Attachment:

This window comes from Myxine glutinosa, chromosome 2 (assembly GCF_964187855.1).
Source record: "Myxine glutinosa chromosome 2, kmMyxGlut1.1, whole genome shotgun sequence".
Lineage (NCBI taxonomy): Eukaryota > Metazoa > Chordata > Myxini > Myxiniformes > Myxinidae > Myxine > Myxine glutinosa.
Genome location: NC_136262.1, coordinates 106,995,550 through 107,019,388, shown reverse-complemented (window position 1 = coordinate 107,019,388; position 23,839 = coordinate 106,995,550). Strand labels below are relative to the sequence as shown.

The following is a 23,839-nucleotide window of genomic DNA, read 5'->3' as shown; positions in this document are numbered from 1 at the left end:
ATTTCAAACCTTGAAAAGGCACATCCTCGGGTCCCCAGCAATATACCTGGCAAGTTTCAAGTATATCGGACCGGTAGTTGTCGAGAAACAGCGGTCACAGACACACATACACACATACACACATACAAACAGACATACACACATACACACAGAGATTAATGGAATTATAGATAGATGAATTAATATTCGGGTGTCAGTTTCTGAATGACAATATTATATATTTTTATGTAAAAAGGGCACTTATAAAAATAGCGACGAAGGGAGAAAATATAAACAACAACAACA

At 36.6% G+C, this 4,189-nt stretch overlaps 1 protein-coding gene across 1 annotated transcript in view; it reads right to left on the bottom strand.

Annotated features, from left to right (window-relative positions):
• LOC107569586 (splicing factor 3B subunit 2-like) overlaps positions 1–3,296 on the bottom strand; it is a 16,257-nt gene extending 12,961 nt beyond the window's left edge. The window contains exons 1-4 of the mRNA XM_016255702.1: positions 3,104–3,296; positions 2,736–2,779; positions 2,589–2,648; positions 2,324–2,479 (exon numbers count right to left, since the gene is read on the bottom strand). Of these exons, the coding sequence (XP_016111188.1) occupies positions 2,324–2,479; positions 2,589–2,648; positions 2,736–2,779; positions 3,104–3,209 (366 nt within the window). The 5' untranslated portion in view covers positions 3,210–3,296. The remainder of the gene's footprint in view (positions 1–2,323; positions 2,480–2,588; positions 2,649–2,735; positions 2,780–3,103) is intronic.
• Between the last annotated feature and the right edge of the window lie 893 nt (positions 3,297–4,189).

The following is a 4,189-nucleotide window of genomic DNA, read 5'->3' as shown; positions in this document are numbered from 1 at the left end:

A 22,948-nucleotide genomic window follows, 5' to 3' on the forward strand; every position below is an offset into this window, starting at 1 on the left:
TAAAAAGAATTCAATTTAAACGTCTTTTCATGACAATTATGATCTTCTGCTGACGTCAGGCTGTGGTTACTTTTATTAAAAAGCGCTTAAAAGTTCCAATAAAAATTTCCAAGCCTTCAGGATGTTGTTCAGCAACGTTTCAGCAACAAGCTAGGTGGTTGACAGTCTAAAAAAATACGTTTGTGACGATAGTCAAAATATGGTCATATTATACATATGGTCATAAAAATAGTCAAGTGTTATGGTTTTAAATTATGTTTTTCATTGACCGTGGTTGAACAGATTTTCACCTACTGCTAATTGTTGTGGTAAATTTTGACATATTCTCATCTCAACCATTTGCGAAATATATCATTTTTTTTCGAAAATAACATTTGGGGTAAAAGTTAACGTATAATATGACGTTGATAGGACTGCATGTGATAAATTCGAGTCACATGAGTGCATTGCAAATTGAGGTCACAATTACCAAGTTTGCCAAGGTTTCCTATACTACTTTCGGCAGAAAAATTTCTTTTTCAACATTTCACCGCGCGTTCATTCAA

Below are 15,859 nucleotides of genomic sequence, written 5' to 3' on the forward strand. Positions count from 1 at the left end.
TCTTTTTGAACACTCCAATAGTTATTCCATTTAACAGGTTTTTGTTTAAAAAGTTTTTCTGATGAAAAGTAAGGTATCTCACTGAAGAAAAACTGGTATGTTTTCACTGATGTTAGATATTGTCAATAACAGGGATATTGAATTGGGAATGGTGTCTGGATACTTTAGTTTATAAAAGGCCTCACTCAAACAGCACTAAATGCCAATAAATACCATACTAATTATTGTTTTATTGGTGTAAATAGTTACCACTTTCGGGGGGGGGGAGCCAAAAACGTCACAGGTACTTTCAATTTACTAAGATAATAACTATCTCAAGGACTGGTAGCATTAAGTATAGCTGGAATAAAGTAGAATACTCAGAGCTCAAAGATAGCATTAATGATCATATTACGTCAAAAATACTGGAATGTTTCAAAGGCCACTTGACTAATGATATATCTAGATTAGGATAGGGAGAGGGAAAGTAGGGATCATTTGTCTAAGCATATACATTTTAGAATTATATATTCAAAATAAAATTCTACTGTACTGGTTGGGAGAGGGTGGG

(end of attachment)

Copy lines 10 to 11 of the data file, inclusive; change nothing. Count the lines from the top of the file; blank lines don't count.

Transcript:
• Between the last annotated feature and the right edge of the window lie 893 nt (positions 3,297–4,189).

The following is a 4,189-nucleotide window of genomic DNA, read 5'->3' as shown; positions in this document are numbered from 1 at the left end: